Monday, May 11, 2009

VIX Term Structure and VIX Forecasts

Last Friday, Jeff Kearns of Bloomberg had a story with the title VIX Futures Show Traders Betting Stock Rally to End that triggered a large number of emails from readers. The quote from the article that seemed to generate the most amount of interest was, “Investors surveyed by Macro Risk Advisors expect the VIX to jump to as much as 51.70 by year end.” In fact, the 51.70 data point was the average high print expected by respondents who were surveyed in April, when the VIX ranged from 33 to 46. That data point and the balance of the results from the Volatility Forecast Survey make for some interesting reading. Even more interesting, however, is the April 2008 Volatility Forecast Survey, in which respondents expected average realized volatility of 20.9% for the balance of 2008, with an average VIX high print of 34.4. One brave soul went out on a limb and predicted that the VIX would spike to a new all-time high of 50.

I guess nobody knew what a category 5 VIX hurricane looked like, so extrapolating from historical data, they were having trouble imagining what was coming.

Getting back to the 2009 survey data, while I find it intriguing, I would put a lot less credence into survey data that is several weeks old than real-time market data. One can construct a VIX term structure graph from VIX futures or SPX options. My preference is for the latter approach, which yields a graph like the one below. Note that the slope of the VIX term structure is almost flat. Certainly the 0.11 differential between the front month and 2 ½ years out is in stark contrast to the 33.93 point differential from November 20, 2008, when the front month VIX was 81.07. Essentially, the consensus opinion is that current volatility measures are about where they should be, with no significant changes anticipated going forward.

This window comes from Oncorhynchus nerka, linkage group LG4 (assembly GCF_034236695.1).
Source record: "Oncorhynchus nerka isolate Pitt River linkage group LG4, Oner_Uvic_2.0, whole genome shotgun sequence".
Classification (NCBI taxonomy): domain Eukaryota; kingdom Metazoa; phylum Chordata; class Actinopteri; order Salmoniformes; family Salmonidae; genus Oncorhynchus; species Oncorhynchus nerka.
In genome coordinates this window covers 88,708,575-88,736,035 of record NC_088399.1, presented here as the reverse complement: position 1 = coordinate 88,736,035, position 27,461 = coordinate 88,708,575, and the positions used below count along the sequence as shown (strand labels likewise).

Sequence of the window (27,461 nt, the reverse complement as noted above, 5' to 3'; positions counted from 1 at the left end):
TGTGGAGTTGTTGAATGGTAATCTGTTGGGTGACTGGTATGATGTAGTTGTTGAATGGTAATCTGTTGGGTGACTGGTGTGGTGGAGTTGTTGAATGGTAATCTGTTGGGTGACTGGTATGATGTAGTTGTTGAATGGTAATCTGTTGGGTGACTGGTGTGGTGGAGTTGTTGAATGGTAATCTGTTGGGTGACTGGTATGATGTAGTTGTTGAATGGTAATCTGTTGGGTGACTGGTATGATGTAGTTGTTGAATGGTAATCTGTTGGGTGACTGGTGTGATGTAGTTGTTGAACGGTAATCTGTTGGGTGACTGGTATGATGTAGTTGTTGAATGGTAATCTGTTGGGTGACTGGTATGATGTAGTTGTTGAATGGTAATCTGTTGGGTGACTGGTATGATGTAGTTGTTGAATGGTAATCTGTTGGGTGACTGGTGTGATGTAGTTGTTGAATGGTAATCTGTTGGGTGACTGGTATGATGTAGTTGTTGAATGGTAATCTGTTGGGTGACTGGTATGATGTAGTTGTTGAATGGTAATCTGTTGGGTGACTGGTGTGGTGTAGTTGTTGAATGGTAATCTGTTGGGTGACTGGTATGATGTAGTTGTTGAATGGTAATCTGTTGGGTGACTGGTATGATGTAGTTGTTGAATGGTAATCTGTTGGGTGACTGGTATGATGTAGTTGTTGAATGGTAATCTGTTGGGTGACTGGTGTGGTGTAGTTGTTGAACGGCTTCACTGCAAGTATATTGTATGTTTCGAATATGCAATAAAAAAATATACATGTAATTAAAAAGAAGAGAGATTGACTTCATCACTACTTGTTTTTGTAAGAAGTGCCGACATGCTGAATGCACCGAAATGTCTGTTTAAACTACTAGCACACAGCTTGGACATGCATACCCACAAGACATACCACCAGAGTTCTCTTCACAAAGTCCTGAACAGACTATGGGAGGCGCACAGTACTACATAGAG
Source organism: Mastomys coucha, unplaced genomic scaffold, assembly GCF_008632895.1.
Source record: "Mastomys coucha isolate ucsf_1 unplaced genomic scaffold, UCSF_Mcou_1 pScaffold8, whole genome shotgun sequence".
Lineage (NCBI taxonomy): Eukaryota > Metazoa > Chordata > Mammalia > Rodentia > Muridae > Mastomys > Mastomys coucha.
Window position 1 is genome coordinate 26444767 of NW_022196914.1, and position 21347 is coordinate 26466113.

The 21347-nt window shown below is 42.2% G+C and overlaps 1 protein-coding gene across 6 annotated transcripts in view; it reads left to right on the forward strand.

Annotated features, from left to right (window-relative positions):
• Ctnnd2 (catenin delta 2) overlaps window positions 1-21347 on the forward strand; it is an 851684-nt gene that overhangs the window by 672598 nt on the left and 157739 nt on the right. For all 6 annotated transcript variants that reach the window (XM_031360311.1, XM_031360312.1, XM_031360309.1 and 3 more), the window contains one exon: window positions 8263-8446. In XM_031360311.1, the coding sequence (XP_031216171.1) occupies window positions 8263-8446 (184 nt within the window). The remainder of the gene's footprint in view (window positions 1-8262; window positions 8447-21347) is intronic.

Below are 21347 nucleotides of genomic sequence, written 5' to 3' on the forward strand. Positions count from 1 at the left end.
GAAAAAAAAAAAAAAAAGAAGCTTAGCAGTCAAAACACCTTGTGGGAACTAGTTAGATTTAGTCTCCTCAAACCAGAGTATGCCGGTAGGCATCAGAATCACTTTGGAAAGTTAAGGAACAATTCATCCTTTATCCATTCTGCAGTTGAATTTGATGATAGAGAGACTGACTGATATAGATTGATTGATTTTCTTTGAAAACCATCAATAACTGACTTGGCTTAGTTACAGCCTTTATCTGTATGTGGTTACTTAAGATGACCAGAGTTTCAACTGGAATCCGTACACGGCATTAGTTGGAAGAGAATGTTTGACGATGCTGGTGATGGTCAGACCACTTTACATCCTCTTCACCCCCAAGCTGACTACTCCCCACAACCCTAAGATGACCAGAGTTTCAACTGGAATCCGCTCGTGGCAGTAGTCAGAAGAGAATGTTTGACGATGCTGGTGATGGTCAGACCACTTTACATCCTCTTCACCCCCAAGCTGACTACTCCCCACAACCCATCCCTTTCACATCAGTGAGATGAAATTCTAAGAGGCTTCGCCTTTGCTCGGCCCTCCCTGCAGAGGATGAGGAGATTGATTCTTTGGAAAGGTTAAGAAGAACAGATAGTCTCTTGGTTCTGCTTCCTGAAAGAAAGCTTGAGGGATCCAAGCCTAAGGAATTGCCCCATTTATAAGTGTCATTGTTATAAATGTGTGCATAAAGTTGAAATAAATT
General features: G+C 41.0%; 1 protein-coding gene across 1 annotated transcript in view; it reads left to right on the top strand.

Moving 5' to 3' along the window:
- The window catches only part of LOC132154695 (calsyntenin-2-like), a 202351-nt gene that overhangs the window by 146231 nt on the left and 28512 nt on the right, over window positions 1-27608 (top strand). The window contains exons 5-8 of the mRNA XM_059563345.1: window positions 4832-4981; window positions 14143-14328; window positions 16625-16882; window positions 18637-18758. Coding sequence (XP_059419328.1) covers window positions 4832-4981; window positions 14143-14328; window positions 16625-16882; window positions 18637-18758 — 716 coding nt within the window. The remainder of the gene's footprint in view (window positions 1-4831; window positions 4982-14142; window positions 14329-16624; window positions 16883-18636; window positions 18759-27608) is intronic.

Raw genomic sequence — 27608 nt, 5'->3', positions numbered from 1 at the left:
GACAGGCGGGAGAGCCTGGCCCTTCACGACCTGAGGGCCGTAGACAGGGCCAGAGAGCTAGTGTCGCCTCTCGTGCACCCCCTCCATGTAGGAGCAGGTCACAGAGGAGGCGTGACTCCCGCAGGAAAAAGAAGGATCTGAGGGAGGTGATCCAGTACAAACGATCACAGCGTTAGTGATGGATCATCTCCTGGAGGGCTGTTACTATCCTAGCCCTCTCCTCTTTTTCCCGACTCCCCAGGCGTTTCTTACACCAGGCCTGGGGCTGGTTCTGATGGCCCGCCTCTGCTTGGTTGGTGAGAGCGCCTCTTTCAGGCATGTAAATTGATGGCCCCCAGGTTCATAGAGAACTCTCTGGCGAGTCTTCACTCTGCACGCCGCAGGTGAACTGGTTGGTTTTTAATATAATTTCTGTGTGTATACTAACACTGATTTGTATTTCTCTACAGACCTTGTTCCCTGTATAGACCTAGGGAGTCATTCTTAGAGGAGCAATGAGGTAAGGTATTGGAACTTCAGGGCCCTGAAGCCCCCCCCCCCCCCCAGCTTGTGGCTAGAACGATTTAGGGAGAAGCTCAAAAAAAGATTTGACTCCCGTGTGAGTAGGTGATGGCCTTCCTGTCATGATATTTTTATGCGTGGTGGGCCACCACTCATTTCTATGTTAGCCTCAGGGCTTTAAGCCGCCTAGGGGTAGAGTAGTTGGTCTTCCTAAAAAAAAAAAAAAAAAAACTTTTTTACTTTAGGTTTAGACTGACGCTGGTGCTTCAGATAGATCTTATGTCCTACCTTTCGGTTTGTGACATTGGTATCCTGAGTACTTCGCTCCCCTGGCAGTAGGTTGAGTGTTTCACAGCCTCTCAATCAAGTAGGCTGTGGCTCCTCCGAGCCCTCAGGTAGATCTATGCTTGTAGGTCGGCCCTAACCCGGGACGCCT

Finally, while survey respondents likely had the best of intentions when constructing their volatility forecasts last month, there is nothing like current market data to get a sense of how investors are backing up their beliefs with large dollar value positions in the options market.

[source: CBOE, VIXandMore]


Eric said...

VIX above 33, i am expecting a near-term spike

Bull Institute said...

We could also hedge ourselves using the VIX, I would mean going long the VIX and short another equity stock and Vice versa, great insight though on this post.

DISCLAIMER: "VIX®" is a trademark of Chicago Board Options Exchange, Incorporated. Chicago Board Options Exchange, Incorporated is not affiliated with this website or this website's owner's or operators. CBOE assumes no responsibility for the accuracy or completeness or any other aspect of any content posted on this website by its operator or any third party. All content on this site is provided for informational and entertainment purposes only and is not intended as advice to buy or sell any securities. Stocks are difficult to trade; options are even harder. When it comes to VIX derivatives, don't fall into the trap of thinking that just because you can ride a horse, you can ride an alligator. Please do your own homework and accept full responsibility for any investment decisions you make. No content on this site can be used for commercial purposes without the prior written permission of the author. Copyright © 2007-2017 Bill Luby. All rights reserved.
Web Analytics